Thursday, 16 August 2018

Kenya reflections 3: Sidi and family

Kenya reflections 3: Sidi and family
Visiting Sidi was possibly the most moving experience of my time in Kenya. She is the lady who is a widow with three sons; she also lives with epilepsy and (a reflection of the dire straits she was in) has one hand which she can no longer use, having fallen into a fire while suffering an epileptic fit. She was unable to afford treatment for it. In fact, I learnt while talking to her that the doctor who eventually saw her wanted to perform an amputation.

Sid's three sons are a complete credit to her. All are bright, hard working and "disciplined" (a description given by so many of their teachers). Her oldest son, Mwando, is at Shimo la Tewa secondary school. This is a "national" school, one of the highest tier, and his place there was made possible through the personal intervention of Jane, the head teacher, who contacted a friend at the school, and through two sponsors who pay his school fees. Secondary education in Kenya is not free. Her second son, Saidi, is even brighter than his older brother (a poor test result for him is a score of 490 out of 500). The youngest son, Idd, is also a capable student.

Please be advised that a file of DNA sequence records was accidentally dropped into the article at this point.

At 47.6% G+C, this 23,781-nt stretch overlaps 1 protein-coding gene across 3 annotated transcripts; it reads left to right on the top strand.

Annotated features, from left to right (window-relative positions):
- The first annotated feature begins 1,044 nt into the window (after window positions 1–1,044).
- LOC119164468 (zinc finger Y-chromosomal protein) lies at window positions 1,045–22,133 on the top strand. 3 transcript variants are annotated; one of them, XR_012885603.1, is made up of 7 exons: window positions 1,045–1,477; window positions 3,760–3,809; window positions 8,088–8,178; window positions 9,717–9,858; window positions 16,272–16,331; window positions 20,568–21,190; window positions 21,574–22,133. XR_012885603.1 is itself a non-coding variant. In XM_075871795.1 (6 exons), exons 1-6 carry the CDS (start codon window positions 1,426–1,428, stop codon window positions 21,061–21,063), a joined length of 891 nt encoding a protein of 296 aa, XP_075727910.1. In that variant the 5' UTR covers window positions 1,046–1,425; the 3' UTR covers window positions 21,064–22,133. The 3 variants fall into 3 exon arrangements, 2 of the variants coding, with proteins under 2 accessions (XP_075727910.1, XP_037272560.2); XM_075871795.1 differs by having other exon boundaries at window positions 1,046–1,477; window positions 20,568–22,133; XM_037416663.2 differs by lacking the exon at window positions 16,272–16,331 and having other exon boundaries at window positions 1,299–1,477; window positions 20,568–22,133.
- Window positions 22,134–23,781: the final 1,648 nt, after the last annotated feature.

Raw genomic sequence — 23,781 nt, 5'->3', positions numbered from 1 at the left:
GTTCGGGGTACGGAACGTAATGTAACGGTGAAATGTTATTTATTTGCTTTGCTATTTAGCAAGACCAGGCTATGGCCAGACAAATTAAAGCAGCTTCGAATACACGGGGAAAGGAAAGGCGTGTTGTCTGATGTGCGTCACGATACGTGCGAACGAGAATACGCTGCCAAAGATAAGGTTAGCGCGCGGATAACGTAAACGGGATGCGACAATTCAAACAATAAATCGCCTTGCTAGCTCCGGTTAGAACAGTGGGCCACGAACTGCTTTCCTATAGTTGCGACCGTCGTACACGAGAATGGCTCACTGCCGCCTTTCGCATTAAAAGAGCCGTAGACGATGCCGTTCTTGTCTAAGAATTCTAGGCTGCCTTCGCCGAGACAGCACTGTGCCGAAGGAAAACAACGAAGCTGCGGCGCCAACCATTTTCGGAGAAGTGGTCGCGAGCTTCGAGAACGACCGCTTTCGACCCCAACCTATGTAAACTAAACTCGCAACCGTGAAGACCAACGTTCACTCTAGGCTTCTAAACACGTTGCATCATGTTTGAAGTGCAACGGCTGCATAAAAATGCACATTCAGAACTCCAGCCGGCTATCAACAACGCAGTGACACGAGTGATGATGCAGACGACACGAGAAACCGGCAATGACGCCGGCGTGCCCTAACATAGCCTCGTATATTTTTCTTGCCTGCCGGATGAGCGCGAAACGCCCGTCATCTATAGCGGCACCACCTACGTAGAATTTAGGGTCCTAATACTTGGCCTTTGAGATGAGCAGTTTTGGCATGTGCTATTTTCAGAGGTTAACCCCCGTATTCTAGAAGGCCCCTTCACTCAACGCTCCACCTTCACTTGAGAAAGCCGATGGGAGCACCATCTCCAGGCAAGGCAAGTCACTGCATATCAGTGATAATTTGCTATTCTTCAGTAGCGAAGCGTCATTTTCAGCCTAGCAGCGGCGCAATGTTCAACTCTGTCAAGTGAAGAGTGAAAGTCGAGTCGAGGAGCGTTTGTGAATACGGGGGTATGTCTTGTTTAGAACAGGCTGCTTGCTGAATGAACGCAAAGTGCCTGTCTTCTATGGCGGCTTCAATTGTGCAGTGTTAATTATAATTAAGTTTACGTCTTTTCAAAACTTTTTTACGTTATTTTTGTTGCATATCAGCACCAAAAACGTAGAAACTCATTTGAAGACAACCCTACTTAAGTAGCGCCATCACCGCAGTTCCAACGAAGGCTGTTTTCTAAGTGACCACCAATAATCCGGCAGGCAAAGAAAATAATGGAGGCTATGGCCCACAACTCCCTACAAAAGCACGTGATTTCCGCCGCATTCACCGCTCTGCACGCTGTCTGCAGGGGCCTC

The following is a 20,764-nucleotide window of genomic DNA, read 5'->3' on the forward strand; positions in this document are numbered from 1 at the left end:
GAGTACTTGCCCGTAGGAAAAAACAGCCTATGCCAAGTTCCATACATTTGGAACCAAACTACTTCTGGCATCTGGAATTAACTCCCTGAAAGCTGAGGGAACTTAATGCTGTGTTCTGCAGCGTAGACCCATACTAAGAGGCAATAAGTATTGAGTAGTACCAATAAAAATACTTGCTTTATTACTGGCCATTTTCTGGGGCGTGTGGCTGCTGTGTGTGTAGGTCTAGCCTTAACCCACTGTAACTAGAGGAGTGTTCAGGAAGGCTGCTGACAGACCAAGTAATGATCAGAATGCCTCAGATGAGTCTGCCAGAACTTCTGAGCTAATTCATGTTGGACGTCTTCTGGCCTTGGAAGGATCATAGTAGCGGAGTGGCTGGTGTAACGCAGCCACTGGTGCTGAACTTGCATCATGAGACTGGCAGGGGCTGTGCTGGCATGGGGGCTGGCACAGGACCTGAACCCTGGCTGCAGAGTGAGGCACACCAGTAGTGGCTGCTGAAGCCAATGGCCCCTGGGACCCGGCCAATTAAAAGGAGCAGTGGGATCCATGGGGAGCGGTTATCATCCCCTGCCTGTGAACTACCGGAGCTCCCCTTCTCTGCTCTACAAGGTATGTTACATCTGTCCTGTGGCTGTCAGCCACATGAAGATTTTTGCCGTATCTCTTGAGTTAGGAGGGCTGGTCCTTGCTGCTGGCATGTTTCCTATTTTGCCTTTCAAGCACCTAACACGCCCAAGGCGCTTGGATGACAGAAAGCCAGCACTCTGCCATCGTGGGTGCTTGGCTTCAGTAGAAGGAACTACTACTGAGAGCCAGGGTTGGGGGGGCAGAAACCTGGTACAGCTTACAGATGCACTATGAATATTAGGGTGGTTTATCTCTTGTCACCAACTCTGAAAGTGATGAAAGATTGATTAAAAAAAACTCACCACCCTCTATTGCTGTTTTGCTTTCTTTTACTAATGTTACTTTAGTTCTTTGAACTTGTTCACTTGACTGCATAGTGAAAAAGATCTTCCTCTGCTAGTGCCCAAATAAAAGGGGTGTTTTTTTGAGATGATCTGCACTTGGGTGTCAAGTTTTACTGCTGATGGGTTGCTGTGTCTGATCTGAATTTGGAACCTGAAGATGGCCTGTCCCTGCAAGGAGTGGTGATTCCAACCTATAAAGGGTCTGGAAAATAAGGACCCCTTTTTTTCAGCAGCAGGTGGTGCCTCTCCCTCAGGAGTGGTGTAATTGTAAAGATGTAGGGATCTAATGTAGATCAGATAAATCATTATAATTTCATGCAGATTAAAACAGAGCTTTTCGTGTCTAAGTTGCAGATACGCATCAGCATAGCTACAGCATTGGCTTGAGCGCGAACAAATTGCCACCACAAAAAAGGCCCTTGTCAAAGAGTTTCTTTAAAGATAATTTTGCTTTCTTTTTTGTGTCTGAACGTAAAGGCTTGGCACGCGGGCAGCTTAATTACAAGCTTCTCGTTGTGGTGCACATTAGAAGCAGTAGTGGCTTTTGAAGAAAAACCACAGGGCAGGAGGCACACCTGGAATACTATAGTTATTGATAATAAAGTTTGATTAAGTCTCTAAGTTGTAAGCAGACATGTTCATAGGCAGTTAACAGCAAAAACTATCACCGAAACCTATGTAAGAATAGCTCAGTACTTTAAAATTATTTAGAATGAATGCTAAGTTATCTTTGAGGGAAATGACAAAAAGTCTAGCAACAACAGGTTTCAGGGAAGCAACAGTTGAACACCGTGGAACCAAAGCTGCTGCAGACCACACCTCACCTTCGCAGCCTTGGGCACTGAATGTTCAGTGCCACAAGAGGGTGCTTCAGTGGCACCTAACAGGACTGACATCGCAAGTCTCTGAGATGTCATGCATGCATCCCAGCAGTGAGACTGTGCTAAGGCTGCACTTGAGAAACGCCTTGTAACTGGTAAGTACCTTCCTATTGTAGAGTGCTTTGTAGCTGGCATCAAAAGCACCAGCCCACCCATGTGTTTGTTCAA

The family live in a tiny mud hut. Their only furniture is a bed frame (which they all share) and a wooden bench (at which the boys study). When I heard about the family, the two older boys were selling water after school each day to earn enough money to buy some food.
I paid for the setting up of a boda boda business (motorcycle taxi) for the family, along with the necessary insurance. Susan helped Sidi to set up a bank account and taught her how to deposit her income. Another teacher found a rider for the bike. This rider pays Sidi a set amount each week from his takings. The remainder of the money he keeps and uses to buy fuel. A third teacher has mentored Sidi in budgeting and planning purchases.
We visited Sidi at her home. She was proud to show me the sack of flour she has - "My family now eats twice each day, which we have never been able to do before." She asked me to look round her hut, "So that when you return you will see the improvements I will make." I noticed the hole in the roof. The lack of furniture (Sidi's first planned purchase is to be a table for her boys to do their homework at). I also noted the vast numbers of books which the boys have found and from which they study.

I was told that Saidi studies by kerosene lamp each evening till midnight, and rises at 5am to study before going to school - so I bought the family a solar lamp. Saidi's face when I told him what I was intending to do was pure delight.
Sidi has not settled for the income from the boda boda business. She has started growing vegetables outside her home. She buys a few extra vegetables every week and sells them to her neighbours. And she has begun to collect plastic water bottles which she sells for recycling. Susan told me that Sidi now has hope again - and this has enabled her to do more to help her family.


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